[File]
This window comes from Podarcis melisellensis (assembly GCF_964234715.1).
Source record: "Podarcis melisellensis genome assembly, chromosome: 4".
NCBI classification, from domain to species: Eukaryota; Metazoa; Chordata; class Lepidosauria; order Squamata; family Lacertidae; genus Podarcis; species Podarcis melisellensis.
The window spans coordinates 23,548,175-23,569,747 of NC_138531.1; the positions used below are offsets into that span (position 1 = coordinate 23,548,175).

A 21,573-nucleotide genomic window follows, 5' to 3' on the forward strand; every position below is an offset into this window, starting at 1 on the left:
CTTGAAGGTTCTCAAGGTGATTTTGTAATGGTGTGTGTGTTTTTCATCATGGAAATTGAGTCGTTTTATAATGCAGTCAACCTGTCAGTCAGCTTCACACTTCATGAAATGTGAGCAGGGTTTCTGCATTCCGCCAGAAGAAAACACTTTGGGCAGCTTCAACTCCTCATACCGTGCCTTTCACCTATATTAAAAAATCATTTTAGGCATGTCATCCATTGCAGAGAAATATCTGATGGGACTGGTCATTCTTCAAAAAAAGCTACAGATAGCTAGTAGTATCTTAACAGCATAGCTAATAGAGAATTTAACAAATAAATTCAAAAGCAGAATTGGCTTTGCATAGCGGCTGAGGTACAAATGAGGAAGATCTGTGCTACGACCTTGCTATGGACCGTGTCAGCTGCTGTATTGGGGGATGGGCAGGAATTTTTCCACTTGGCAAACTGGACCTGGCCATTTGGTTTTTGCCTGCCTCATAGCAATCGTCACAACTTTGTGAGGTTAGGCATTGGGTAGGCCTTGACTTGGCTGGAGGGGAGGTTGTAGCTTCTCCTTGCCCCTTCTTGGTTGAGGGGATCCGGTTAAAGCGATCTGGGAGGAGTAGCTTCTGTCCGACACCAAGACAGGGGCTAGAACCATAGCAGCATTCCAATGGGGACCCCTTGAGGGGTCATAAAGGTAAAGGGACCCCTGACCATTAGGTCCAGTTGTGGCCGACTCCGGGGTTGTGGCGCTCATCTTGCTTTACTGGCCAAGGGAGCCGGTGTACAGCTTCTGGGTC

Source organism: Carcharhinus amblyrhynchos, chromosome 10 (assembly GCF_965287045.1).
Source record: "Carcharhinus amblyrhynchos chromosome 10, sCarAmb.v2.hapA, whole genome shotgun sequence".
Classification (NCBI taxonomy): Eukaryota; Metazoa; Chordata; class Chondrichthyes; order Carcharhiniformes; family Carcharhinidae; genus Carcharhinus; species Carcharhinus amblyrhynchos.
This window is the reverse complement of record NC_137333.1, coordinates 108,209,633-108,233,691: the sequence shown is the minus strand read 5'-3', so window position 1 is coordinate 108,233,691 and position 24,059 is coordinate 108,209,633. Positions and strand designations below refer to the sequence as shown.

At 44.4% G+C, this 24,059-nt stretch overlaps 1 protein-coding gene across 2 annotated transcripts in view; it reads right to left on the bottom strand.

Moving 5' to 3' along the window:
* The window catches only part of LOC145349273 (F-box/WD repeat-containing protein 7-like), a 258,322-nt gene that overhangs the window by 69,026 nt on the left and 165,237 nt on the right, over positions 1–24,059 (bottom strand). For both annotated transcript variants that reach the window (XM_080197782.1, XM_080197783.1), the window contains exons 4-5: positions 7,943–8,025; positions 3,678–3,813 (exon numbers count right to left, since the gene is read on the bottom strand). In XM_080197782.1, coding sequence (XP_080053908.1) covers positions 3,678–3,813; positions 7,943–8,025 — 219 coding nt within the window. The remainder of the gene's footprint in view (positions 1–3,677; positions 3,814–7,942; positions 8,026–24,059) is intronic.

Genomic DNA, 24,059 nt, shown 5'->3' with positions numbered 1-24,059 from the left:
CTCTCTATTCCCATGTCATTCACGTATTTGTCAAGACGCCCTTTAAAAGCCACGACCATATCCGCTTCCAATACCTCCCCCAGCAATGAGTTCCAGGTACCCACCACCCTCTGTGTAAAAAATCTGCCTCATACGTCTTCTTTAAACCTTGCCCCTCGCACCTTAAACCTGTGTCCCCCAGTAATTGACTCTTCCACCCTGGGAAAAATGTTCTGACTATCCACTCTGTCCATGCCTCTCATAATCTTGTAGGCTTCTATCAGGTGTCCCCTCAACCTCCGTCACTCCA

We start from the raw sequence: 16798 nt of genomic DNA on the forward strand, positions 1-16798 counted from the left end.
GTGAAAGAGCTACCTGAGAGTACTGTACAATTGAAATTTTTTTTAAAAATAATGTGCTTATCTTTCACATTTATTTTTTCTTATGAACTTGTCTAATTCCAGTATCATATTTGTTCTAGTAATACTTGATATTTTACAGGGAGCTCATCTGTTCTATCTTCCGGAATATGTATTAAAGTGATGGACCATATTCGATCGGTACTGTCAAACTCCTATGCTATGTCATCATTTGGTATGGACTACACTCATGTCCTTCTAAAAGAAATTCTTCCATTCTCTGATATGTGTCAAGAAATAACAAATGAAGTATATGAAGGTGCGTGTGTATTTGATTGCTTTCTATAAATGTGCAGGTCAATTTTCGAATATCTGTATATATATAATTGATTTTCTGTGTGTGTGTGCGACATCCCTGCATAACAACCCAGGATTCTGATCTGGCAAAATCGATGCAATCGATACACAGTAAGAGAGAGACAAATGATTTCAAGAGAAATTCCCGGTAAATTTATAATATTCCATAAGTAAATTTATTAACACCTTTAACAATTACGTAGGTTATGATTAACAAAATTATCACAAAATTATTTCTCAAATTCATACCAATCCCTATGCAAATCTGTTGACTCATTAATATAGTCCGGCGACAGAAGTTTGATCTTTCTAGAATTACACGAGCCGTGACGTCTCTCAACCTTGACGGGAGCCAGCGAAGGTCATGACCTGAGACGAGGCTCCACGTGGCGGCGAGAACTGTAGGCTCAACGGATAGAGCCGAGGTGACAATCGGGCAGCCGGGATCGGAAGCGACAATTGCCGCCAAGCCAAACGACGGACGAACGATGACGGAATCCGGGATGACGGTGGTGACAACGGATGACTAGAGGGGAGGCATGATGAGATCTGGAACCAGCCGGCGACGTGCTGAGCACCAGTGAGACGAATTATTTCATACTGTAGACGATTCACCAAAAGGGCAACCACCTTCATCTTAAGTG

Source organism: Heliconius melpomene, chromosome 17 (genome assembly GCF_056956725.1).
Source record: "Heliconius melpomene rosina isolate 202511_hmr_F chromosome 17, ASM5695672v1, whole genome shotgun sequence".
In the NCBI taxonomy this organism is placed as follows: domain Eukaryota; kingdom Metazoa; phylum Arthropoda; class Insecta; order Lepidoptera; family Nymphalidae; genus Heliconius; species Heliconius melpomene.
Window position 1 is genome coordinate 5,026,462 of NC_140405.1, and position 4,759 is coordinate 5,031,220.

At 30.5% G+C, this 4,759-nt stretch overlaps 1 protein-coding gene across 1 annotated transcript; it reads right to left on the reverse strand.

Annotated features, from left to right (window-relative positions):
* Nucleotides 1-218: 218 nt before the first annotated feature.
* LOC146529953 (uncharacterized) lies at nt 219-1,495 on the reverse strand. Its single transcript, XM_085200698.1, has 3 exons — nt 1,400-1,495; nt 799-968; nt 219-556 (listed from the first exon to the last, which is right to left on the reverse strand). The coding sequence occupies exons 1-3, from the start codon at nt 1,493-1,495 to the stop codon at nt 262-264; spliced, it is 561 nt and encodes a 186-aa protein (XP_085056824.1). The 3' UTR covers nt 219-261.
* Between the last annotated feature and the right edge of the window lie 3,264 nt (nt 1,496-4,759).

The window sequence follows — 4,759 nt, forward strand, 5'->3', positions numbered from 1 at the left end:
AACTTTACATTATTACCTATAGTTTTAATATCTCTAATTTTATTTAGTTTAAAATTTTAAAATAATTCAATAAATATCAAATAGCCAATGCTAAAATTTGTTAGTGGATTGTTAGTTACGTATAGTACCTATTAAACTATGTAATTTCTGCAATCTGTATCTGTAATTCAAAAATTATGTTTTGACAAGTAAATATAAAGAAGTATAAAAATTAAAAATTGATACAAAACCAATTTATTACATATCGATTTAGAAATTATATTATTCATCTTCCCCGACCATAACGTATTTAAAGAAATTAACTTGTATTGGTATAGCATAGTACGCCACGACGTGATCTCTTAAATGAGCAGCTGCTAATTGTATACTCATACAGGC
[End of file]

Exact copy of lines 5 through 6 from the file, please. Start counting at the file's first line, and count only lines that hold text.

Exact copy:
A 21,573-nucleotide genomic window follows, 5' to 3' on the forward strand; every position below is an offset into this window, starting at 1 on the left:
CTTGAAGGTTCTCAAGGTGATTTTGTAATGGTGTGTGTGTTTTTCATCATGGAAATTGAGTCGTTTTATAATGCAGTCAACCTGTCAGTCAGCTTCACACTTCATGAAATGTGAGCAGGGTTTCTGCATTCCGCCAGAAGAAAACACTTTGGGCAGCTTCAACTCCTCATACCGTGCCTTTCACCTATATTAAAAAATCATTTTAGGCATGTCATCCATTGCAGAGAAATATCTGATGGGACTGGTCATTCTTCAAAAAAAGCTACAGATAGCTAGTAGTATCTTAACAGCATAGCTAATAGAGAATTTAACAAATAAATTCAAAAGCAGAATTGGCTTTGCATAGCGGCTGAGGTACAAATGAGGAAGATCTGTGCTACGACCTTGCTATGGACCGTGTCAGCTGCTGTATTGGGGGATGGGCAGGAATTTTTCCACTTGGCAAACTGGACCTGGCCATTTGGTTTTTGCCTGCCTCATAGCAATCGTCACAACTTTGTGAGGTTAGGCATTGGGTAGGCCTTGACTTGGCTGGAGGGGAGGTTGTAGCTTCTCCTTGCCCCTTCTTGGTTGAGGGGATCCGGTTAAAGCGATCTGGGAGGAGTAGCTTCTGTCCGACACCAAGACAGGGGCTAGAACCATAGCAGCATTCCAATGGGGACCCCTTGAGGGGTCATAAAGGTAAAGGGACCCCTGACCATTAGGTCCAGTTGTGGCCGACTCCGGGGTTGTGGCGCTCATCTTGCTTTACTGGCCAAGGGAGCCGGTGTACAGCTTCTGGGTC